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i have two files for example

file1

abcd

file2

this is test
it is abcd but

i want to add abcd in between

OUTPUT

this is test
abcd
it is abcd but

I am able to compare file1 with file2 using regex and get postition where file1 content equals file2 line

like here .."abcd"is contained in "it is abcd but"

but how do i add abcd above it?This is just example. my actuall files are very big. I appreciate if u can help me in developing generalized script to use with other files.

share|improve this question
    
Just to confirm, file1 and file2 both have a lot of lines, right? Because it seemed like file1 only has 1 line in the example you've given. – doubleDown Aug 3 '13 at 18:33
    
By the way, can you post the code you've used to compare file1 and file2 with regex? – doubleDown Aug 3 '13 at 18:36
    
@doubleDown Surely no one would post a question that was as misleading as that. That would be like the difference between ... "How do I turn off the light..." and "...in New York City?" – TLP Aug 3 '13 at 18:40
    
OP did say the actual files are big. So I suspect the real situation might not be as straightforward as his chosen examples seem to imply. – doubleDown Aug 3 '13 at 18:47
    
@doubleDown I agree, that part is suspicious, but I assumed it was file2 that was big. – TLP Aug 3 '13 at 18:49

This comes to mind (untested):

perl -nlwe 'if (defined($ab)) { s/^(?=.*$ab)/$ab\n/; print; }
            else { $ab = quotemeta($_); }' file1 file2

Explanation:

Switches:

  • -p read files and print lines
  • -l handle newlines

So first off, we get the line from file1, which is stored in $ab. Because we use the defined-or assignment, we only get the first value, which comes from file1. We use quotemeta() to disable meta characters. Then we simply check each line with a regex, and if the word appears, we add it first on that line, followed by a newline. The regex uses the beginning of line anchor ^ to set the insert point at the beginning of the line. Then we use a look-ahead assertion to make sure the line contains the word.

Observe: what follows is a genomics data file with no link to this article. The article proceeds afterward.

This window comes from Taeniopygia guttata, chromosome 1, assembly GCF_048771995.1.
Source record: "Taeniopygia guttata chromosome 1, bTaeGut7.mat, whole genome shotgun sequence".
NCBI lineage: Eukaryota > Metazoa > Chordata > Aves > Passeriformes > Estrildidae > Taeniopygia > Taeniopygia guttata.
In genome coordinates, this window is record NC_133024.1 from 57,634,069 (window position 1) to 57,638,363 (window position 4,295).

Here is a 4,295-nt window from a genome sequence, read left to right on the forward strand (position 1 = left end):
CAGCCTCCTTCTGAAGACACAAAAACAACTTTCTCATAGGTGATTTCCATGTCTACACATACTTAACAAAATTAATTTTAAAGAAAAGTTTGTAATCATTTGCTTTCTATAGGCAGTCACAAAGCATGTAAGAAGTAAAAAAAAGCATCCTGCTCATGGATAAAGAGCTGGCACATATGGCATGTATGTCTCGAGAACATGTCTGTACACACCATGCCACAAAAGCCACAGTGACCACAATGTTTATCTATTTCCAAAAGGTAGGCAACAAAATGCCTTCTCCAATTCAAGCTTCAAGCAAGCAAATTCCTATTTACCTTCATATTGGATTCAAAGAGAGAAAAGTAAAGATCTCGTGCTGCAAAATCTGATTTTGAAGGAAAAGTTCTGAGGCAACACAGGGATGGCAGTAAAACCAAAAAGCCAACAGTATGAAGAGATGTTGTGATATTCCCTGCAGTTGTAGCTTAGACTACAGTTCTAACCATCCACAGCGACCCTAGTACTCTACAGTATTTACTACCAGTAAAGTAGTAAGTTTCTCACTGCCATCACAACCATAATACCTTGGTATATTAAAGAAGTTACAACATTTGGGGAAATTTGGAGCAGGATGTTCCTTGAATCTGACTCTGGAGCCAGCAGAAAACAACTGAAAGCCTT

This is the script version:

use strict;
use warnings;

$\ = "\n";                 # output field separator 
my $ab;
while (<>) {               # read argument files
    chomp;                 # remove newline
    $ab //= quotemeta($_); # set $ab
    s/^(?=.*$ab)/$ab\n/;   # perform substitution
}
continue {
    print;
}
share|improve this answer
    
Your oneliner seems not work, I tested and the output contains two abcd lines first, then the expected ouput. – cuonglm Aug 3 '13 at 18:41
    
Yes, that's the drawback of not testing it first. But then again, this is only to show you a way to proceed. We need to use the -n switch instead, and not print the first line. – TLP Aug 3 '13 at 18:45

Here is my solution.

Each line is saved to $prev. When the next line matches /$match/ and there has been a previous line $prev,then print $match,then assigns the current line to the last line variable.

One-liner:

perl -nle 'if (defined($m)) {/$m/ and $prev and print $m;$prev=$_;print} 
           else { $m = quotemeta($_) }' file1 file2

Script:

#!/usr/bin/env perl

use v5.14;

open FH_ONE, '<', 'file1'
    or die "Can not open: $!";

open FH_TWO, '<', 'file2'
    or die "Can not open: $!";

while (<FH_ONE>) {
    chomp;
    my $match //= quotemeta($_);
    my $prev;

    while (<FH_TWO>) {
        chomp;
        say $match if /$match/ and $prev;
        $prev = $_;
        say;
    }
}
share|improve this answer

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